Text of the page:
Luckily for most mountain bikers, the winter is not a time to get off the bike. Unless you have 8 feet of snow on the ground like much of the northeast does right now, mountain biking is typically thought of as a year around sport as long as you have the right gear to keep your body warm when the temps start to fall. Even in the southeast, we still have snow on the ground from Christmas, so to get in our much needed dirt time…we have to bundle up and hit the trail.
Layering Up For The Cold: What I Wear
I have gotten my best results on the bike in cold weather by wearing a set of layers that can be adjusted on the ride according to the varying temperatures on the trail and my changing body temperature. If I put on one jacket at the trail head that kept me warm while getting ready to ride and then tried to wear that same jacket on the trail…I would overheat within the hour. As our bodies get warmed up riding, our core body temperature rises at the same time. What felt nice and warm at the trail head can turn into an oven as you get through the first section of the long climb during the day.
As a rule of thumb, if I am a little bit cold at the start of the ride, that is a good thing.
After that…it is a balance of multiple layers that can be adjusted and stored easily during the ride. The following list is what I have on to get through the cold rides and still be able to rip on on the trail.
- Base Layer: I typically use a short sleeve jersey and SmartWool arm warmers as my base layer because that provides me even more versatility on the trail. You can also use a long sleeve, purpose built base layer for this option just make sure it is something that allows you to sweat and won’t completely absorb the salty water leaving your body.
- External/Internal Layer: For the layer that goes over my base layer, I use a thicker, long sleeve riding jersey. It is light, easy to pack if you need to take it off and it also allows for sweat to escape much like the base layer.
- External Layer: For the layer that sees the elements in the winter, I use a waterproof jacket (like the Showers Pass) or a light windbreaker depending on weather conditions. Ideally, the waterproof jacket also has zipper opens around the lower arms to let cool air into the hottest areas of your upper body (armpits). In the winter, the trails are typically wetter because water doesn’t evaporate as quickly, so the waterproof outer layer will keep you dry on the trail.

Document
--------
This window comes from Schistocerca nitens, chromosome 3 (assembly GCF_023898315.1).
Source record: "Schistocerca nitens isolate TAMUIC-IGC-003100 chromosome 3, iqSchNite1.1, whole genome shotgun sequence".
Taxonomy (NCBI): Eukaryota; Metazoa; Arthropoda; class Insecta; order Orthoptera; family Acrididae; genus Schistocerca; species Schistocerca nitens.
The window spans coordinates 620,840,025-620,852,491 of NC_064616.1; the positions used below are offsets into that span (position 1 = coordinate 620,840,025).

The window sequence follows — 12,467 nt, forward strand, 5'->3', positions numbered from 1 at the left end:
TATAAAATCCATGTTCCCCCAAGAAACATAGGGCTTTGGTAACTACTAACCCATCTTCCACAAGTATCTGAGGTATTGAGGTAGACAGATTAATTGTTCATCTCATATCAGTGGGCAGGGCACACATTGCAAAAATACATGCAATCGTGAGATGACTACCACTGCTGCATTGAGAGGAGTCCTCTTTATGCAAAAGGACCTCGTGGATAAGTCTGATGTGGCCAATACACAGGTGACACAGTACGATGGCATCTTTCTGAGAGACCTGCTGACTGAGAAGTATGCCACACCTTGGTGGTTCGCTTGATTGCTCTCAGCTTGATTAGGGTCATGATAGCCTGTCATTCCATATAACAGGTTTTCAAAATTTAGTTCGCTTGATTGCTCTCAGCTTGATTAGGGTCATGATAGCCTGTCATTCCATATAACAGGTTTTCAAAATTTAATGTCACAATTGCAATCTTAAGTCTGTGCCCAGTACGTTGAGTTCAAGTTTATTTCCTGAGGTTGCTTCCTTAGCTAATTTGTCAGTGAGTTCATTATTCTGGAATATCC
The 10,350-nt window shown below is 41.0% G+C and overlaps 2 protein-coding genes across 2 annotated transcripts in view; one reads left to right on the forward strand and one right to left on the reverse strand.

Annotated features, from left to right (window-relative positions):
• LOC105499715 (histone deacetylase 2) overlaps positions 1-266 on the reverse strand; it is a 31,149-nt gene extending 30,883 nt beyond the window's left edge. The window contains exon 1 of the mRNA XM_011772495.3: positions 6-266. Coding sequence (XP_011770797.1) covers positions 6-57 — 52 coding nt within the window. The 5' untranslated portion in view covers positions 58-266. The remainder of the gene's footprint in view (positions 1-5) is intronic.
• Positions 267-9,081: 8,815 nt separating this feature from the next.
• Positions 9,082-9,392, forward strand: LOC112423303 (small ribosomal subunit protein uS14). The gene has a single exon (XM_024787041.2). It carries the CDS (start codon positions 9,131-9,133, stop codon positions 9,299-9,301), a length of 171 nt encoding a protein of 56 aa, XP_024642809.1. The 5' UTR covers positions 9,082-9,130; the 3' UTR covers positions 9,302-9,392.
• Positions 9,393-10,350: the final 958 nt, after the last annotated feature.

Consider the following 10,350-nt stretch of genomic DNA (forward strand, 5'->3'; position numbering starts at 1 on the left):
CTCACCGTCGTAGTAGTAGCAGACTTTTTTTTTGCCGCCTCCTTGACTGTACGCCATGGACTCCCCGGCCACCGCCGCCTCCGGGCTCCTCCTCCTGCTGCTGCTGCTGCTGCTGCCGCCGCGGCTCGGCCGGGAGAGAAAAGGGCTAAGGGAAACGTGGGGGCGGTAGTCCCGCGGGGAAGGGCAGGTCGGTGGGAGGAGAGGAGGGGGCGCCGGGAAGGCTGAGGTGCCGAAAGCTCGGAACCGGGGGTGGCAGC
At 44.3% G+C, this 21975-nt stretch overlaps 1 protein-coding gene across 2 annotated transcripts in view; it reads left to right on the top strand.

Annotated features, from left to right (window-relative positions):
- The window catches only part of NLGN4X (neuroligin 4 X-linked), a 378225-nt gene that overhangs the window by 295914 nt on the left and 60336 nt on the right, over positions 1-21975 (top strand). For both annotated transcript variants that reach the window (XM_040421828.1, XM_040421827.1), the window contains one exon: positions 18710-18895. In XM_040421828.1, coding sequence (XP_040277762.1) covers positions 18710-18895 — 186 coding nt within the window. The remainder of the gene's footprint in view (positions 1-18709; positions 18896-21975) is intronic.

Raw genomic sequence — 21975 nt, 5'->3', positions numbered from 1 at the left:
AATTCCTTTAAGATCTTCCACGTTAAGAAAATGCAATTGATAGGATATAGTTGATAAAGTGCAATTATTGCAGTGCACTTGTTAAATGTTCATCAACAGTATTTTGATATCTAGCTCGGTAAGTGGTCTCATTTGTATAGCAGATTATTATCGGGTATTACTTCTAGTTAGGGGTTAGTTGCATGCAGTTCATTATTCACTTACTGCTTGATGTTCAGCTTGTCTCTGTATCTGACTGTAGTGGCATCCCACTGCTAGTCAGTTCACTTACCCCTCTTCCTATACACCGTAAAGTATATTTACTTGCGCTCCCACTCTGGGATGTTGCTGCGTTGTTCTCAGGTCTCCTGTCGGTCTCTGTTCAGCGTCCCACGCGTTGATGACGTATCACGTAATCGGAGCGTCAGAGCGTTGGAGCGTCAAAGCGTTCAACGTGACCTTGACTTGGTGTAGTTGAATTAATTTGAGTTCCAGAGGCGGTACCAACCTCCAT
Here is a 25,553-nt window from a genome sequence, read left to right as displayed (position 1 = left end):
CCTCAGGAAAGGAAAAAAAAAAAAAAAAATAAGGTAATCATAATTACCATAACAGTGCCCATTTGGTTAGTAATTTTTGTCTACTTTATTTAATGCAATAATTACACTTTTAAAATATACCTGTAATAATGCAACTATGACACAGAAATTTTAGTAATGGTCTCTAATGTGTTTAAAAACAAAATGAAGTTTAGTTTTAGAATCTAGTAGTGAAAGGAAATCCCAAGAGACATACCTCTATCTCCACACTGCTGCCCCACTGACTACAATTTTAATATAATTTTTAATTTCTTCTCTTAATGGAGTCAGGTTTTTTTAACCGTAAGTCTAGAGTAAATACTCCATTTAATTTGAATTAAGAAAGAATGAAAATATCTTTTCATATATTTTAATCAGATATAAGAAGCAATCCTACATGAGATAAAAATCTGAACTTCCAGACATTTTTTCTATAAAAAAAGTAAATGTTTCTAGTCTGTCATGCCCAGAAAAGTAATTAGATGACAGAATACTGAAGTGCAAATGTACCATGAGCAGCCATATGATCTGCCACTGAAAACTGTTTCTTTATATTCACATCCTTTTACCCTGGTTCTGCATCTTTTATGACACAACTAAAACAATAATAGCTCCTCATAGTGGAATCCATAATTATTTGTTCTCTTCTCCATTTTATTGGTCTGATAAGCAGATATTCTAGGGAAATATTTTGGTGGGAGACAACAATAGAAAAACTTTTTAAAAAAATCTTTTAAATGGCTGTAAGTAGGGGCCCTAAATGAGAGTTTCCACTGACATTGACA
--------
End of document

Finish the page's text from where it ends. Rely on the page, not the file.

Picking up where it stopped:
- Shorts/Pants: On the bottom, I wear thicker mountain biking shorts with a fleece lined, spandex shell underneath. Combined with SmartWool knee warmers and sometimes my 661 knee pads, that typically keeps my legs warm in conditions ranging down to the mid to low 20′s.
- Hands/Feet/Head: For my extremities, winter weather gloves, shoe covers and something that keeps your ears warm are a must.
Armed with my multiple layers of riding clothing, I hit the trail and adjust things as we hit different sections and time of day.
Why All Of The Layers?
Some of you might be wondering why I go through all of the trouble to wear multiple layers. Yes…you could find a one layer option that keeps you somewhere in the middle of cold and hot depending where you are on the trail, but there is one very important thing to remember.
Your Body Uses A Lot Of Energy In The Winter
Your body has to use a lot of energy to heat and cool your core. In warm weather riding, it usually has one task only…to cool everything down. In cold weather riding, your body could have to heat and cool your body multiple times throughout the ride expending a great deal of the energy you use to get the pedals to turn. The more you can do to relieve the stress from your body, the more you can turn that into energy that can be used on the trail.
You Are Still Going To Sweat In The Cold
Also, even though it is cold outside, you are still going to sweat. You can make sure that the sweat does not stay in your clothes (speeds up the getting cold process) by choosing layers that are designed to repel sweat instead of keep it in. If you wear one layer for all purposes, it can turn into what feels like an ice cube if you stop to rehydrate or eat on the trail.
The Temperature Will Change
And lastly, if you are anything like me…your body temperature can really rise while riding. The outside temperature might also be rising at the same time depending on what time of day you are on the trail, so being able to adjust for both of those variables on the trail can make the difference between a comfortable ride and feeling like you are in an oven. The higher number of lighter layers also means they are incredibly easy to pack should you want to take some of them off during the ride.
Watch For Trail Conditions
Another little thing to watch out for as you layer up and hit the trail are the trail conditions in your area. In the southeast, our main dirt source is red clay which is really prone to freeze thaw damage, so riding the trails in mud can really damage things in the long run. Check with your local mountain bike associations and make sure the trails are open to ride before you pack up all of your gear.